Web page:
The new tourniquet is designed to offset trauma from IED explosions.
When you imagine a tourniquet, there's a chance you think back to some Hollywood action flick, where the hero ties his or her belt around the arm of some shot comrade. And that's all well and good! Tourniquets typically are tied around an arm or a leg to stop the injured from bleeding out.
But combat medics in active war zones don't often deal with "typical" wounds. In fact, with the rise of IEDs and road-side bombings, many medics are treating soldiers amputated by the blast, with serious injuries in the midsection -- an area where the aforementioned tourniquet won't be of much help.
To deal with such injuries, SAM Medical and design firm Ziba teamed up to produce the SAM Junctional Tourniquet. The SAM JT is specifically designed to treat wounds sustained during an IED blast, looking like an oversized belt with a blood pressure valve tacked on. In reality, the JT has air bladders that fill when activated (and can't be over-filled, thanks to the built-in stop valve), and keep blood from pouring out of a leg or pelvic wound.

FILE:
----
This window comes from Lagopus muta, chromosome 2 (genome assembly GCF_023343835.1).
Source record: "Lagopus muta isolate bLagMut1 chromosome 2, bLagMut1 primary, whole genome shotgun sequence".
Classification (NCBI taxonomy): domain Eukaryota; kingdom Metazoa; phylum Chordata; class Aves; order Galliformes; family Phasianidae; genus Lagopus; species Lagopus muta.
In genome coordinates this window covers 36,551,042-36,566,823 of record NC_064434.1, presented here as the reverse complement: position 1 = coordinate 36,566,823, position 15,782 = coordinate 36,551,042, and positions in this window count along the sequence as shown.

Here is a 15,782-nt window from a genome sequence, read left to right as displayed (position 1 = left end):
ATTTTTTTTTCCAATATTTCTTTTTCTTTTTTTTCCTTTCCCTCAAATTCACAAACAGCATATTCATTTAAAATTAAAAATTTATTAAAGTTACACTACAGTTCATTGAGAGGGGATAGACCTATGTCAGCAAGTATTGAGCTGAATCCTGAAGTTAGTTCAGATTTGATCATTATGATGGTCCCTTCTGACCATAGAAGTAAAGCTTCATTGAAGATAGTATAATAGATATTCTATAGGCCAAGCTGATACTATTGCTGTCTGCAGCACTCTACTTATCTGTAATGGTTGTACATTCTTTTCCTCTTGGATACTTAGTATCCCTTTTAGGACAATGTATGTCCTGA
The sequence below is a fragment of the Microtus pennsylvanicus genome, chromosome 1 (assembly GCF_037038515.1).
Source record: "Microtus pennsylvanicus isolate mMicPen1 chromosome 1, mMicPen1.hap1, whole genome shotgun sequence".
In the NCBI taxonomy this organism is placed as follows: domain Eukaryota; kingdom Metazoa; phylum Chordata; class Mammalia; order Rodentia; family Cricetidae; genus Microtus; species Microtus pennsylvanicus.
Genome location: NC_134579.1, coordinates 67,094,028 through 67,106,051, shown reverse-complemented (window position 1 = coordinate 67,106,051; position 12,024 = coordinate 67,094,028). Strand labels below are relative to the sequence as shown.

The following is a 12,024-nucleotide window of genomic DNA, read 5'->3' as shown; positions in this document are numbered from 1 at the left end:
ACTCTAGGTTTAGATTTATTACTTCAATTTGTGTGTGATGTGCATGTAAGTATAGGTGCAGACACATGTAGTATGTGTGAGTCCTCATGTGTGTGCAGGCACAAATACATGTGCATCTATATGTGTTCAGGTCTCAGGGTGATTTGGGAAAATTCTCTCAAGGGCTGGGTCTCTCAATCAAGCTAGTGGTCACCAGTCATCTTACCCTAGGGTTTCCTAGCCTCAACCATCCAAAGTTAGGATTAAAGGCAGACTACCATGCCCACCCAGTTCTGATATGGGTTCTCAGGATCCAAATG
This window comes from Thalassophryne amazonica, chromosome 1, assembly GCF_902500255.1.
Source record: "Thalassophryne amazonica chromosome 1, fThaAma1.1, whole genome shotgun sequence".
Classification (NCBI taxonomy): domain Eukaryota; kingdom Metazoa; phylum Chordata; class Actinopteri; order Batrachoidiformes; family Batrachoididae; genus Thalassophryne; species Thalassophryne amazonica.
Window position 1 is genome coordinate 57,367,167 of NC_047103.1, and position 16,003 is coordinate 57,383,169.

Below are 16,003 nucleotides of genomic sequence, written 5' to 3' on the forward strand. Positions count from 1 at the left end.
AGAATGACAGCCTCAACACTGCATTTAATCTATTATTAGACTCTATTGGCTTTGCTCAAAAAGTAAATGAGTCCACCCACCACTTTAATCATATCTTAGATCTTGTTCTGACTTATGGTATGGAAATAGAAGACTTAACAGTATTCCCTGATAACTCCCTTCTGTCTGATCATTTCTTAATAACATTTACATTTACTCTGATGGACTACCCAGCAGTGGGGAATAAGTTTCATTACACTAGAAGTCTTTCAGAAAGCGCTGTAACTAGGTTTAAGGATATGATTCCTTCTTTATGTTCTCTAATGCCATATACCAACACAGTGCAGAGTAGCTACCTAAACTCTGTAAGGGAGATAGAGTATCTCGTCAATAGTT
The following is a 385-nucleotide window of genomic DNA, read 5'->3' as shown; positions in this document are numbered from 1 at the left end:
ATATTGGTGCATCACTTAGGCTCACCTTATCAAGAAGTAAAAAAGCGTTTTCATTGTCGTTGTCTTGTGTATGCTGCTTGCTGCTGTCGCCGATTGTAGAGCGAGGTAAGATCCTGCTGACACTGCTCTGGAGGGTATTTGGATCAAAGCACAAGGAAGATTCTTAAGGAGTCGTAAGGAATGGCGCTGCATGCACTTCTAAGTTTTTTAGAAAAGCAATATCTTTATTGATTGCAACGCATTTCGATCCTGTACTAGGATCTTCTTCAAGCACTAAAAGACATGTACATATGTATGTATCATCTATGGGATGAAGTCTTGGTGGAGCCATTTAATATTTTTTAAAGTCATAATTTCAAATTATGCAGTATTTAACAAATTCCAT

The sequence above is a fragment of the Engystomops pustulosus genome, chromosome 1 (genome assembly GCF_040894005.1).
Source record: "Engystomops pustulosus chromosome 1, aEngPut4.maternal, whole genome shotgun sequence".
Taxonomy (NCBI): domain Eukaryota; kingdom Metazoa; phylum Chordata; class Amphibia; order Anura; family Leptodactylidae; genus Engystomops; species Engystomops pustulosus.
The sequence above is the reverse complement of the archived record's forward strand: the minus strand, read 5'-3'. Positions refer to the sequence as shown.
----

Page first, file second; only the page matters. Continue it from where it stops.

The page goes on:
SAM Medical was founded by Dr. Sam Scheinberg, who served as a combat surgeon during Vietnam. He enlisted Ziba to design the Junctional Tourniquet, although the Portland-based design team has never worked on combat equipment before. You might recognize Ziba's work, though, as they've designed ketchup bottles currently used by Heinz, as well as speaker systems for Logitech.
The Junctional Tourniquet has been in service for about a month, and it's already saved at least one life. It's also FDA approved, which means it could be coming to a hospital or ambulance near you soon.